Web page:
“As an immigrant myself, I am passionate about supporting the aspirations of our students to pursue the ‘American Dream.’ This was why my parents came to the United States—to give me an opportunity to thrive. In Guttman students, I see the dreams of all who come here, their rich history, traditions, and extraordinary contributions.”
Dr. Anya Spector began her clinical career in direct practice after completing her MSW at Fordham Graduate School of Social Service. At Fordham, she worked with adults in treatment for substance use disorder and co-occurring mental health disorders. During her doctoral training at Columbia University School of Social Work, Dr. Spector focused on evidence-based practice and community-engaged research at the intersection of HIV and substance use. “I studied providers working in a variety of substance use treatment settings with HIV-affected populations. I continued this work during my post-doctoral fellowship at the HIV Center for Special Studies at Columbia University’s Mailman School of Public Health.” While Dr. Spector continues to do research in this area, she has, at Guttman, launched a program of SOTL research. Her SOTL research aims to elucidate best practices in professional identity development, pedagogy of experiential learning, and clinical supervision of community college students in the human services major.
Currently, Dr. Spector is working on several manuscripts with researchers from Fordham and Columbia. One manuscript is concerned with evidence-based practice for community-health-worker-home-visiting services; a second manuscript discusses use of PrEP among women in treatment for substance use disorders. She has submitted a grant proposal to CUNY research foundation to conduct a study with CUNY faculty in the human services and social work fields. Her study will identify best practices, needs, and potential interventions in the pedagogy of self-care for students in field placements. Dr. Spector is working with several interns from social work programs throughout CUNY on the planning of this research.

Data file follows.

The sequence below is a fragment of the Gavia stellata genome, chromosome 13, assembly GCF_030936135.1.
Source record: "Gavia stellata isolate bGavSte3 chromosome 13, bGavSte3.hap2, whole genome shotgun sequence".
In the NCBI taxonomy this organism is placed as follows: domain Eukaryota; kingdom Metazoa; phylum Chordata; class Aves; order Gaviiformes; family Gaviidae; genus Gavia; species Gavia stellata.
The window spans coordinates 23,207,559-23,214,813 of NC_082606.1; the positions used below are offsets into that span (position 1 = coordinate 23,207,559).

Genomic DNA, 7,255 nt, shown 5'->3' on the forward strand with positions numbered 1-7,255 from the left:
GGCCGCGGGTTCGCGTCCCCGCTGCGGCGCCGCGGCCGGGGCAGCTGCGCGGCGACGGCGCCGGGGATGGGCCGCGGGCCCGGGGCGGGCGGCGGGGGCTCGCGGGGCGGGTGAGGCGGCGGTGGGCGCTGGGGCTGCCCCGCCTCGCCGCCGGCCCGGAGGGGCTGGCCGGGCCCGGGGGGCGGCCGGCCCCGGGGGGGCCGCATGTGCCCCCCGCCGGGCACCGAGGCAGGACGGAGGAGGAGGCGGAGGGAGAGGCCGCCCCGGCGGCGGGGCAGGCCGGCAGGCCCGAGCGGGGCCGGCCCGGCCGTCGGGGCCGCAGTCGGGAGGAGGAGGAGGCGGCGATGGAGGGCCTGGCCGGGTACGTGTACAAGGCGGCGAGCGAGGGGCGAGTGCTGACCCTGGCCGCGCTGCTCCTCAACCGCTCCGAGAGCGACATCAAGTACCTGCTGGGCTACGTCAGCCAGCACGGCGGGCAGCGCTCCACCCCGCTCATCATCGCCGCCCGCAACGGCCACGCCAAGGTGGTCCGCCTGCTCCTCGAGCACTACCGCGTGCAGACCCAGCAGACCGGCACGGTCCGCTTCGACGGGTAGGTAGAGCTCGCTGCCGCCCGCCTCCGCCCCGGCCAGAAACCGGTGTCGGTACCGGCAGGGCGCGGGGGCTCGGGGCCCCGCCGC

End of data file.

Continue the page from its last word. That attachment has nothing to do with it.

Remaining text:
Since coming to Guttman in 2017, Dr. Spector is particularly proud of her work with the Human Services program. The relationships that she has forged with her students and her colleagues have been the most rewarding connections of her career. “Naturally, I am proud of all my publications; however, I am most proud of the co-authored paper that I published with a former student who went on to earn her MSW at Hunter.”
When she interviewed at Guttman, Dr. Spector recalls being energized by the faculty and the questions that they posed. “I appreciated the mission of CUNY and Guttman in particular, namely, as a vehicle for upward mobility, particularly for first-generation and immigrant students.” After only one meeting, it was clear to Dr. Spector that Guttman is comprised of people who care deeply for one another as colleagues and friends.
In the classroom, where she teaches Methods of Intervention, Fieldwork I and II, EOW, Urban Community Health, and Health and Human Services Policy, Dr. Spector is especially pleased when her students are in the role of “teacher:” presenting material, participating in an activity in class that is student-led, or conducting peer reviews. To see them demonstrate competence and confidence is her greatest reward.
Dr. Spector describes her teaching style as Socratic: she challenges her students to interrogate their own ideas and beliefs. She encourages them to use multiple sources of data to come to their conclusions. “I invite discussion throughout the class, particularly in service of connecting their real-world experience to theory, evidence, and ethics. My standards for written work and in-class conduct reflect the standards that our students will encounter in the field of human services.” Students are required to write in a formal, professional manner and to conduct themselves in class according to the Ethical Standards of the National Organization of Human Services.
When it comes to what qualities Dr. Spector is most keen to pass on to her students, two words come to mind: “Confidence and self-efficacy.” As Dr. Spector says, “Our students have a broad knowledge base and a plethora of talents. Despite their many obvious strengths, they sometimes express feeling discouraged, inadequate, or afraid to ask for help. I make every effort, through individual contact, and, when possible, in class, to highlight their strengths and offer encouragement.”
Dr. Spector is grateful for the years of support, friendship, and, most of all, mentorship that she has received from her colleagues in Human Services and from her colleagues throughout Guttman. “I have leaned on them for professional, emotional, and social support in ways I never thought possible in a work setting.”